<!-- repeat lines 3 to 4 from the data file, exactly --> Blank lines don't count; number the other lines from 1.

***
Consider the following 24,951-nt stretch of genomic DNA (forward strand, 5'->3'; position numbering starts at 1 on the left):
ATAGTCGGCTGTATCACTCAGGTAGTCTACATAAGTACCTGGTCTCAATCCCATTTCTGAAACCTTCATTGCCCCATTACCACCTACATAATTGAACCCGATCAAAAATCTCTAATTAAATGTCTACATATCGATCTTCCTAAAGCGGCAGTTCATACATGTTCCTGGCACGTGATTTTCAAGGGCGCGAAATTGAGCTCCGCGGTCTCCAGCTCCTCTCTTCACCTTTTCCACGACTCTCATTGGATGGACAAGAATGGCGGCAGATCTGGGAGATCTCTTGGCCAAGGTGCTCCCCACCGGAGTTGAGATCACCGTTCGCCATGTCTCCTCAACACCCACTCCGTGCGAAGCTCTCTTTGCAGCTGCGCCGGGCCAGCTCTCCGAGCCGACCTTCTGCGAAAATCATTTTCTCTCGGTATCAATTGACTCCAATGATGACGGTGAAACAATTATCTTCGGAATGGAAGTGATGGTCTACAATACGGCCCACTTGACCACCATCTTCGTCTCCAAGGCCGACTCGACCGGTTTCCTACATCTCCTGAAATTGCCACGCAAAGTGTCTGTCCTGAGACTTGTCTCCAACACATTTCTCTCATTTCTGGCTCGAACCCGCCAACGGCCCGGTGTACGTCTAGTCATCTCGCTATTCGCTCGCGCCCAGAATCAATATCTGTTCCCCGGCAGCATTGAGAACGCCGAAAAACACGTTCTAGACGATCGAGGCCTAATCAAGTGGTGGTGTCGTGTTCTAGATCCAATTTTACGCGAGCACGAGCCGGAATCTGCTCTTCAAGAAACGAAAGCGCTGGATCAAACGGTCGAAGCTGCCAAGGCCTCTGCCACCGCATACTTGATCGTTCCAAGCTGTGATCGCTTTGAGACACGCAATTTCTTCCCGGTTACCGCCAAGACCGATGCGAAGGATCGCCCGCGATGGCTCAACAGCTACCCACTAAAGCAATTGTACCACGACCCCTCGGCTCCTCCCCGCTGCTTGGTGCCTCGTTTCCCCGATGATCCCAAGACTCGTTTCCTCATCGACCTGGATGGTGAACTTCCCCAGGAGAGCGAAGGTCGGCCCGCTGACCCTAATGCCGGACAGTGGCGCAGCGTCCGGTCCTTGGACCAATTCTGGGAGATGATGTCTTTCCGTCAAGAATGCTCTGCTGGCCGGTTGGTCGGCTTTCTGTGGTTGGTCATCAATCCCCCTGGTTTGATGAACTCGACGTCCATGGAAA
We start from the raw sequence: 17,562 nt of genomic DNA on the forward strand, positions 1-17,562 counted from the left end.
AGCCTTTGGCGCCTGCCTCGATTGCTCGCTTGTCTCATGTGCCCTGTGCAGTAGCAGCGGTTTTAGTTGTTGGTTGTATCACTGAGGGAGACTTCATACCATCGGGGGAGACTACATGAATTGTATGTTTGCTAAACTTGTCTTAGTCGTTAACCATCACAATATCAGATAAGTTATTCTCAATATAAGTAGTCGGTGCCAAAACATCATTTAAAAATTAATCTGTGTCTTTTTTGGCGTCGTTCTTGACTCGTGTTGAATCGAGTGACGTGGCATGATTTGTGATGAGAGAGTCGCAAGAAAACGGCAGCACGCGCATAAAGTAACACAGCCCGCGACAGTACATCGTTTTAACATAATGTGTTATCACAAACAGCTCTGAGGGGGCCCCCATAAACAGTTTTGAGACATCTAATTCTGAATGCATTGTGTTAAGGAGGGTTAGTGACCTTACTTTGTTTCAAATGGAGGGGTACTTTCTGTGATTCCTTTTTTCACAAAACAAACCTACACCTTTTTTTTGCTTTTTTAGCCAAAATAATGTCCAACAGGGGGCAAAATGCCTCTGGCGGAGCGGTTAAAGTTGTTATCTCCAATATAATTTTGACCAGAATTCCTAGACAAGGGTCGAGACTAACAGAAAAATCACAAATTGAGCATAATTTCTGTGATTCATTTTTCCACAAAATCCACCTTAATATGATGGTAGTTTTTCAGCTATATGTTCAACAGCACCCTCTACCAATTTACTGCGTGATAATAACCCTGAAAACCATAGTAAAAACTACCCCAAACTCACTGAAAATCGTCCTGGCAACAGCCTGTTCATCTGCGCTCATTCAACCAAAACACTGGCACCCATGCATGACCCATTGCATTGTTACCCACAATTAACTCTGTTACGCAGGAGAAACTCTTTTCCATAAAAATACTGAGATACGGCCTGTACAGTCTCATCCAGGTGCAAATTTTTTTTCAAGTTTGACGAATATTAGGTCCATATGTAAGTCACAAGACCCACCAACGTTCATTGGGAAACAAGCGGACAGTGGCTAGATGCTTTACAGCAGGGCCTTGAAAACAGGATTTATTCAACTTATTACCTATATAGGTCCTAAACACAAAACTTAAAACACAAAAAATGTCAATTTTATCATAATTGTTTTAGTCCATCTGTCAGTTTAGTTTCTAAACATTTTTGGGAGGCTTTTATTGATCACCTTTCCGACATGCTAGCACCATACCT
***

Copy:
We start from the raw sequence: 17,562 nt of genomic DNA on the forward strand, positions 1-17,562 counted from the left end.
AGCCTTTGGCGCCTGCCTCGATTGCTCGCTTGTCTCATGTGCCCTGTGCAGTAGCAGCGGTTTTAGTTGTTGGTTGTATCACTGAGGGAGACTTCATACCATCGGGGGAGACTACATGAATTGTATGTTTGCTAAACTTGTCTTAGTCGTTAACCATCACAATATCAGATAAGTTATTCTCAATATAAGTAGTCGGTGCCAAAACATCATTTAAAAATTAATCTGTGTCTTTTTTGGCGTCGTTCTTGACTCGTGTTGAATCGAGTGACGTGGCATGATTTGTGATGAGAGAGTCGCAAGAAAACGGCAGCACGCGCATAAAGTAACACAGCCCGCGACAGTACATCGTTTTAACATAATGTGTTATCACAAACAGCTCTGAGGGGGCCCCCATAAACAGTTTTGAGACATCTAATTCTGAATGCATTGTGTTAAGGAGGGTTAGTGACCTTACTTTGTTTCAAATGGAGGGGTACTTTCTGTGATTCCTTTTTTCACAAAACAAACCTACACCTTTTTTTTGCTTTTTTAGCCAAAATAATGTCCAACAGGGGGCAAAATGCCTCTGGCGGAGCGGTTAAAGTTGTTATCTCCAATATAATTTTGACCAGAATTCCTAGACAAGGGTCGAGACTAACAGAAAAATCACAAATTGAGCATAATTTCTGTGATTCATTTTTCCACAAAATCCACCTTAATATGATGGTAGTTTTTCAGCTATATGTTCAACAGCACCCTCTACCAATTTACTGCGTGATAATAACCCTGAAAACCATAGTAAAAACTACCCCAAACTCACTGAAAATCGTCCTGGCAACAGCCTGTTCATCTGCGCTCATTCAACCAAAACACTGGCACCCATGCATGACCCATTGCATTGTTACCCACAATTAACTCTGTTACGCAGGAGAAACTCTTTTCCATAAAAATACTGAGATACGGCCTGTACAGTCTCATCCAGGTGCAAATTTTTTTTCAAGTTTGACGAATATTAGGTCCATATGTAAGTCACAAGACCCACCAACGTTCATTGGGAAACAAGCGGACAGTGGCTAGATGCTTTACAGCAGGGCCTTGAAAACAGGATTTATTCAACTTATTACCTATATAGGTCCTAAACACAAAACTTAAAACACAAAAAATGTCAATTTTATCATAATTGTTTTAGTCCATCTGTCAGTTTAGTTTCTAAACATTTTTGGGAGGCTTTTATTGATCACCTTTCCGACATGCTAGCACCATACCT